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John Passant

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January 2016
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Keep socialist blog En Passant going - donate now
If you want to keep a blog that makes the arguments every day against the ravages of capitalism going and keeps alive the flame of democracy and community, make a donation to help cover my costs. And of course keep reading the blog. To donate click here. Keep socialist blog En Passant going. More... (4)

Sprouting sh*t for almost nothing
You can prove my 2 ex-comrades wrong by donating to my blog En Passant at BSB: 062914 Account: 1067 5257, the Commonwealth Bank in Tuggeranong, ACT. More... (12)

My interview Razor Sharp 18 February
Me interviewed by Sharon Firebrace on Razor Sharp on Tuesday 18 February. (0)

My interview Razor Sharp 11 February 2014
Me interviewed by Sharon Firebrace on Razor Sharp this morning. The Royal Commission, car industry and age of entitlement get a lot of the coverage. (0)

Razor Sharp 4 February 2014
Me on 4 February 2014 on Razor Sharp with Sharon Firebrace. (0)

Time for a House Un-Australian Activities Committee?
Tony Abbott thinks the Australian Broadcasting Corporation is Un-Australian. I am looking forward to his government setting up the House Un-Australian Activities Committee. (1)

Make Gina Rinehart work for her dole

Sick kids and paying upfront


Save Medicare

Demonstrate in defence of Medicare at Sydney Town Hall 1 pm Saturday 4 January (0)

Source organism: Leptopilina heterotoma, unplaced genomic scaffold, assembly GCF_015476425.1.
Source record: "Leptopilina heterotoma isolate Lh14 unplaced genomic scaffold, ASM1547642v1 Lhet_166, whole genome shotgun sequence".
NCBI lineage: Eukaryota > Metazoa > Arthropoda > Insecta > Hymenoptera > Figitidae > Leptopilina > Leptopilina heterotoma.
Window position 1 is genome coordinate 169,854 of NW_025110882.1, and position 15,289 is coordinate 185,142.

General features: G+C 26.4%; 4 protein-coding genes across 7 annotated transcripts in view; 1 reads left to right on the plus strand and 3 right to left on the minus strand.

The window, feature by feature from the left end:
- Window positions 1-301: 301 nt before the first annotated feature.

Me on Razor Sharp this morning
Me interviewed by Sharon Firebrace this morning for Razor Sharp. It happens every Tuesday. (0)



The vote, the war and working class women – the story of the Suffragettes


In the latest edition of socialist magazine Solidarity, Geraldine Fela discusses the new film Suffragette, and how the fight for the vote polarised between wealthy and working class women.

She says among other things:

‘Suffragette is a timely reminder that rights such as the vote were not handed to us by sympathetic parliamentarians. They were fought for, in this case by a movement that had the British establishment terrified.

‘Suffragette pulls no punches in showing us police brutality, and the horror of the force-feeding that hunger striking suffragettes endured as political prisoners. Nor does it hold back in showing us the women’s militancy, from destroying post boxes and smashing windows to blowing up politicians’ country homes. Where the film falls down is in its commitment to portraying a “sisterhood” combining different classes. In reality, wealthy women and poor women didn’t have a common cause. Upper class women ultimately betrayed the movement; it was up to working women to win the vote.’

To read thew whole article click here. Suffragettes: The vote, the war and working class women